Ministers and experts are in a flurry of meetings as talks over Iran's disputed nuclear program enter their eighth day. Rough Cut (no reporter narration).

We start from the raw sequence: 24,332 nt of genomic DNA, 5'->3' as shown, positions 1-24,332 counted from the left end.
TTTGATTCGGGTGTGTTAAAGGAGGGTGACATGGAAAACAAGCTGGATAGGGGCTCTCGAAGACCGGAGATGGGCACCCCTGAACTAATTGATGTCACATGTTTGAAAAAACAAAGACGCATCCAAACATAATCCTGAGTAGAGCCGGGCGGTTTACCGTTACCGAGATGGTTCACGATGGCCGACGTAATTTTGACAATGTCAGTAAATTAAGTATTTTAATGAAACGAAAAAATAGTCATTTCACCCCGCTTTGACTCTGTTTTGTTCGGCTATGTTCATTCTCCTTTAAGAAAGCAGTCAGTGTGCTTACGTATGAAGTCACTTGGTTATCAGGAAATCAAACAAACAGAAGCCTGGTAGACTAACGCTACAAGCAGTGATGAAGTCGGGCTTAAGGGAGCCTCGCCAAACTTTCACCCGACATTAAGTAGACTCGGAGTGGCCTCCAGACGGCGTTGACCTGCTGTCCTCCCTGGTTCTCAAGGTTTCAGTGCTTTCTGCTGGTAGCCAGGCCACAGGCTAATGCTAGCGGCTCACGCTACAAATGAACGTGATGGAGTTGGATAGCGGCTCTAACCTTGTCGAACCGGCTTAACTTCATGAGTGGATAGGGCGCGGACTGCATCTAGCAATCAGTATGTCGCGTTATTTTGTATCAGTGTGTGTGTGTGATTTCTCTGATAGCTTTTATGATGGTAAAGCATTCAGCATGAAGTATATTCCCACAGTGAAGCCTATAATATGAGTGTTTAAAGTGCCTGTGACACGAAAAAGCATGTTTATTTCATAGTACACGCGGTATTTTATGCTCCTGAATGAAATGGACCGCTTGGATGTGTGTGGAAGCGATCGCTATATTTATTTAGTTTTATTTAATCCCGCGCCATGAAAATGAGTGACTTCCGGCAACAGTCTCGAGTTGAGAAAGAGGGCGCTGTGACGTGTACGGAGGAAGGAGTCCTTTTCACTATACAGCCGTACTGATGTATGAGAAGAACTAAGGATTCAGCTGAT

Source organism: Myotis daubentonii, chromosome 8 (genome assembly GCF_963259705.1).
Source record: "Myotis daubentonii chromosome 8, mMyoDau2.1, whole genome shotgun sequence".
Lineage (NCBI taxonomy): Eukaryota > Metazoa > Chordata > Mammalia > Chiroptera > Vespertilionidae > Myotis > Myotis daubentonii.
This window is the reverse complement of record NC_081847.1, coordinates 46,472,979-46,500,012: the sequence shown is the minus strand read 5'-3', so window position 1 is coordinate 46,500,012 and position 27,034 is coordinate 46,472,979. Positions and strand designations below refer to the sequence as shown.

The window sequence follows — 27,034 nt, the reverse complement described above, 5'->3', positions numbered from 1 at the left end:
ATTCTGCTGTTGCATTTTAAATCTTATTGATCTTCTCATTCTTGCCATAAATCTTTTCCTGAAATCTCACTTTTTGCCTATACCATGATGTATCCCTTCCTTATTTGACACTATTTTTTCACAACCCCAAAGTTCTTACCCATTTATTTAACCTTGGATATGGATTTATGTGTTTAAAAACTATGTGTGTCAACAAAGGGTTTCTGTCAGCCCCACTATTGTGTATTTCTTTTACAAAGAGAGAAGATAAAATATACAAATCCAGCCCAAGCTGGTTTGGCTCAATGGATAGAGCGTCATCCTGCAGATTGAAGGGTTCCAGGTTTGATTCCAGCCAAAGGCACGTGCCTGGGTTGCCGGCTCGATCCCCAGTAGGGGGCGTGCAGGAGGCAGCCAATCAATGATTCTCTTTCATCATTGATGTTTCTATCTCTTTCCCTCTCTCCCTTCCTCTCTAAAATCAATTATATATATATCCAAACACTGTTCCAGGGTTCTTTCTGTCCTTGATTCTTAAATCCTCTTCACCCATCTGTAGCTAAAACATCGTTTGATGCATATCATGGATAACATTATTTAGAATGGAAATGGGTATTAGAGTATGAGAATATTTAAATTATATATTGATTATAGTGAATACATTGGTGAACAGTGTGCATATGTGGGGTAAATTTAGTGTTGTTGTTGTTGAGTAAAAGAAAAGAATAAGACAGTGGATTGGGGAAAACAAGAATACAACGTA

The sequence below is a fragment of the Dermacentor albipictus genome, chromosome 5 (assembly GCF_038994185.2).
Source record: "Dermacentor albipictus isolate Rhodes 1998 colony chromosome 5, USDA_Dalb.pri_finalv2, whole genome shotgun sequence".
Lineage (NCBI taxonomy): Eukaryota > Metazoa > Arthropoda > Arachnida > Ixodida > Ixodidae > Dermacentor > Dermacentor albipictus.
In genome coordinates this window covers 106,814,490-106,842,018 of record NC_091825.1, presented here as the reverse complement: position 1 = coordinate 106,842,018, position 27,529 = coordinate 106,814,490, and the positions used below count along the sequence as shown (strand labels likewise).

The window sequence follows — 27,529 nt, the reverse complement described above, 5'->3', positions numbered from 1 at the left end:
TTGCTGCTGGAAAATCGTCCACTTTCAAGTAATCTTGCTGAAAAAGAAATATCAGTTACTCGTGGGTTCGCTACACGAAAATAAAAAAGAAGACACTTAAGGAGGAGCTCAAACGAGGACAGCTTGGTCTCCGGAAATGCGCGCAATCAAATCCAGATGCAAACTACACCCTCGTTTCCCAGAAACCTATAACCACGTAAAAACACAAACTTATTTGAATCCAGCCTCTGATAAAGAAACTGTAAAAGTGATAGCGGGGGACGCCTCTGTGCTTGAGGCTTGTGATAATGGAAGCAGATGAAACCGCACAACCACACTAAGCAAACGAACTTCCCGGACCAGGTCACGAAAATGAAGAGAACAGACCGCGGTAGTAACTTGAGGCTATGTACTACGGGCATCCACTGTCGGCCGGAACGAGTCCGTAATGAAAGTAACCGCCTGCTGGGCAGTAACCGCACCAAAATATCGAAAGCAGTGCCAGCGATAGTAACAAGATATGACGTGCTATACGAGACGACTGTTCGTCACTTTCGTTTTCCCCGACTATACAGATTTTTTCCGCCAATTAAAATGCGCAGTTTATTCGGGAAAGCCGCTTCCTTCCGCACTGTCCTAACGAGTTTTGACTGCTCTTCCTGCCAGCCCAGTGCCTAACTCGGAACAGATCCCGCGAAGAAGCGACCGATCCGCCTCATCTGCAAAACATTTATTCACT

ROUGH CUT (NO REPORTER NARRATION) STORY: Major powers and Iran negotiated into the early hours of Thursday (April 2) on Tehran's nuclear program two days past their deadline, with diplomats saying prospects for a preliminary agreement were finely balanced between success and collapse. The negotiations, aimed at blocking Iran's capacity to build a nuclear bomb in exchange for lifting sanctions, have become bogged down over crucial details of the accord, even as the broad outlines of an agreement have been reached. Negotiators talked until 6 a.m. (0400 GMT) on Thursday in the Swiss city of Lausanne, breaking off for three hours to rest. There were differing accounts of the extent of progress, with Iran's Foreign Minister Mohamad Javad Zarif calling it 'significant' but a Western official describing it as 'limited'. Ministers and experts shuffled from meeting to meeting overnight as talks entered their eighth day. U.S. Secretary of State John Kerry held meetings throughout the night with his Iranian, German and French counterparts, and European Union negotiator Helga Schmid. Kerry and German Foreign Minister Frank-Walter Steinmeier said they would stay at least until Thursday in an effort to seal the "political" agreement, a milestone towards a final pact due by the end of June. Six world powers - the United States, Britain, France, Germany, Russia and China - aim to stop Iran from gaining the capacity to develop a nuclear bomb. Tehran wants to lift international sanctions that have crippled its economy, while preserving what it views as its right to nuclear technology for peaceful purposes.